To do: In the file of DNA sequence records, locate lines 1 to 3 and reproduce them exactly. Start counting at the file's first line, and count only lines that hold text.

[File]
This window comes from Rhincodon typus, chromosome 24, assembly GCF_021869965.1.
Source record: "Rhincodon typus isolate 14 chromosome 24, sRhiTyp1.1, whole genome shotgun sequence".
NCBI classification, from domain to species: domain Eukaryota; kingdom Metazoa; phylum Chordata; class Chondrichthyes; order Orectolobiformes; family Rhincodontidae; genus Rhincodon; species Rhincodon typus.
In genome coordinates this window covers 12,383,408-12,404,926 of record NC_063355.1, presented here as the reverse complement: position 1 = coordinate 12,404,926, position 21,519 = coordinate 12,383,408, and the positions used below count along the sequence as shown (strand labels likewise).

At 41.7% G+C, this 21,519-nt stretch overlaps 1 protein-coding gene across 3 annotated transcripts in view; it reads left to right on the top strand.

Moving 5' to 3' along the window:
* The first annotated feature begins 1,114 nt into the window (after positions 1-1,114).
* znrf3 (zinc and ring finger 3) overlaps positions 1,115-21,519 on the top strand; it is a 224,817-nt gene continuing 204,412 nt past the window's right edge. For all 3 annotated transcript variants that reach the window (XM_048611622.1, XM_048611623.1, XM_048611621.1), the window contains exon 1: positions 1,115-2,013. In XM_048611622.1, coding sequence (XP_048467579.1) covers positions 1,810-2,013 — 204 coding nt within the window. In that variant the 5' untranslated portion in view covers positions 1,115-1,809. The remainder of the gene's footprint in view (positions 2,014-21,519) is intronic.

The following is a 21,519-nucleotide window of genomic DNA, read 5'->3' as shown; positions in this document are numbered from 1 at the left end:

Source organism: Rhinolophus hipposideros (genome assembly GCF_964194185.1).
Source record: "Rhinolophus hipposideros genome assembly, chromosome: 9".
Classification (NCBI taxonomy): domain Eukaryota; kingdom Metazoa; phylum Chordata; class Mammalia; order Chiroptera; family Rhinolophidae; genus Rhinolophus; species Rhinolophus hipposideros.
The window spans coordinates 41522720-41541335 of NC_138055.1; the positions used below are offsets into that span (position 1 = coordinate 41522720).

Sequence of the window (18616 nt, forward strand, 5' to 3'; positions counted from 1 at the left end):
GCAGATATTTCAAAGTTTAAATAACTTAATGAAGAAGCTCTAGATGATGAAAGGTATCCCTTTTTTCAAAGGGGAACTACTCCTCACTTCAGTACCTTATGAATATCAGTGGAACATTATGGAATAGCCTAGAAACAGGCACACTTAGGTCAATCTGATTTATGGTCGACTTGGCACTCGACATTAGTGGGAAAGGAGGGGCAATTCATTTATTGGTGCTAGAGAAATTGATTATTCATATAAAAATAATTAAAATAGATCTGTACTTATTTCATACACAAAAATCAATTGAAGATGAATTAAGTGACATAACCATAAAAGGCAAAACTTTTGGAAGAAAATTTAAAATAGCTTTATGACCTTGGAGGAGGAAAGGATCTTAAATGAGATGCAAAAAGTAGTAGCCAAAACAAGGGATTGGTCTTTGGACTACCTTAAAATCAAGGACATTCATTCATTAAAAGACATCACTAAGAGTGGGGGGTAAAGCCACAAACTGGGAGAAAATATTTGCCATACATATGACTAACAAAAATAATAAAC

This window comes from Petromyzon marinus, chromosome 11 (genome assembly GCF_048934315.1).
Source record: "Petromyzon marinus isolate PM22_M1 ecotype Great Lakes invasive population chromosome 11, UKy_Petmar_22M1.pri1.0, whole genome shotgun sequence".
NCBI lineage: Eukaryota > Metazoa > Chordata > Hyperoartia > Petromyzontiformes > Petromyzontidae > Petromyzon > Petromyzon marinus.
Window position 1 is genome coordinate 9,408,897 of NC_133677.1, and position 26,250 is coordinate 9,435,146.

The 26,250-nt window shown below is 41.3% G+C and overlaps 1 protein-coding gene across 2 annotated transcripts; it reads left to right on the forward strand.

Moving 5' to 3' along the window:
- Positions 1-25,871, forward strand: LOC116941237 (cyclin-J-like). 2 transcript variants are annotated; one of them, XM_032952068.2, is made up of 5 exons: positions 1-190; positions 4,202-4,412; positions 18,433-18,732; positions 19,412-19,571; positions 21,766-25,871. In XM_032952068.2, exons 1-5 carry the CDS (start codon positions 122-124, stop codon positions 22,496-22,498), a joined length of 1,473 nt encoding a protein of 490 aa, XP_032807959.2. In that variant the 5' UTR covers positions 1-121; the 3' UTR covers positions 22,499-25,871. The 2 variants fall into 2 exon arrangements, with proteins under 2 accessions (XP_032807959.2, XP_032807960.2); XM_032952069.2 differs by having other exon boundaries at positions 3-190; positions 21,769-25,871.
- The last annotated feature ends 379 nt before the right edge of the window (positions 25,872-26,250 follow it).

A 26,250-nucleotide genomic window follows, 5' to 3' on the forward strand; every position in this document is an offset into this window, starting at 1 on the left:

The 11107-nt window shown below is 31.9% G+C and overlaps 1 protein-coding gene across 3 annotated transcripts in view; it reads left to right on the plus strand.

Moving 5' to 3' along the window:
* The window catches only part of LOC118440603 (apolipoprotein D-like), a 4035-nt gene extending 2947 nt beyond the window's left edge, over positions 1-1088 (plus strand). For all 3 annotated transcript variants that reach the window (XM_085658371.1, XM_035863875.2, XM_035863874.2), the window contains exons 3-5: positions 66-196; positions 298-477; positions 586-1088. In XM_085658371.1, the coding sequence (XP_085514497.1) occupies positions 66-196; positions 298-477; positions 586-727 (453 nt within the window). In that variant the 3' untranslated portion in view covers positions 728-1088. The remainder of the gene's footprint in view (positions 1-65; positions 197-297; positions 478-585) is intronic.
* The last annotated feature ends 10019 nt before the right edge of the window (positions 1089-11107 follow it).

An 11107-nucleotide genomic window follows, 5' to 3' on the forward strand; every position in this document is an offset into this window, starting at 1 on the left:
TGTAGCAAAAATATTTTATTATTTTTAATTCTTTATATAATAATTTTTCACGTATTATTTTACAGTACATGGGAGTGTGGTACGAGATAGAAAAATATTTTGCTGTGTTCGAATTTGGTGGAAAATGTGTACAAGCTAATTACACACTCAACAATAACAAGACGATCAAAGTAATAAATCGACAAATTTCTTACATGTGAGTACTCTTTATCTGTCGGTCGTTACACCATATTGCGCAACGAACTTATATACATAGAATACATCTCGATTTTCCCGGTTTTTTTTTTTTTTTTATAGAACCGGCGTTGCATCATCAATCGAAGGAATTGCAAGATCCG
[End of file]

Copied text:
This window comes from Rhincodon typus, chromosome 24, assembly GCF_021869965.1.
Source record: "Rhincodon typus isolate 14 chromosome 24, sRhiTyp1.1, whole genome shotgun sequence".
NCBI classification, from domain to species: domain Eukaryota; kingdom Metazoa; phylum Chordata; class Chondrichthyes; order Orectolobiformes; family Rhincodontidae; genus Rhincodon; species Rhincodon typus.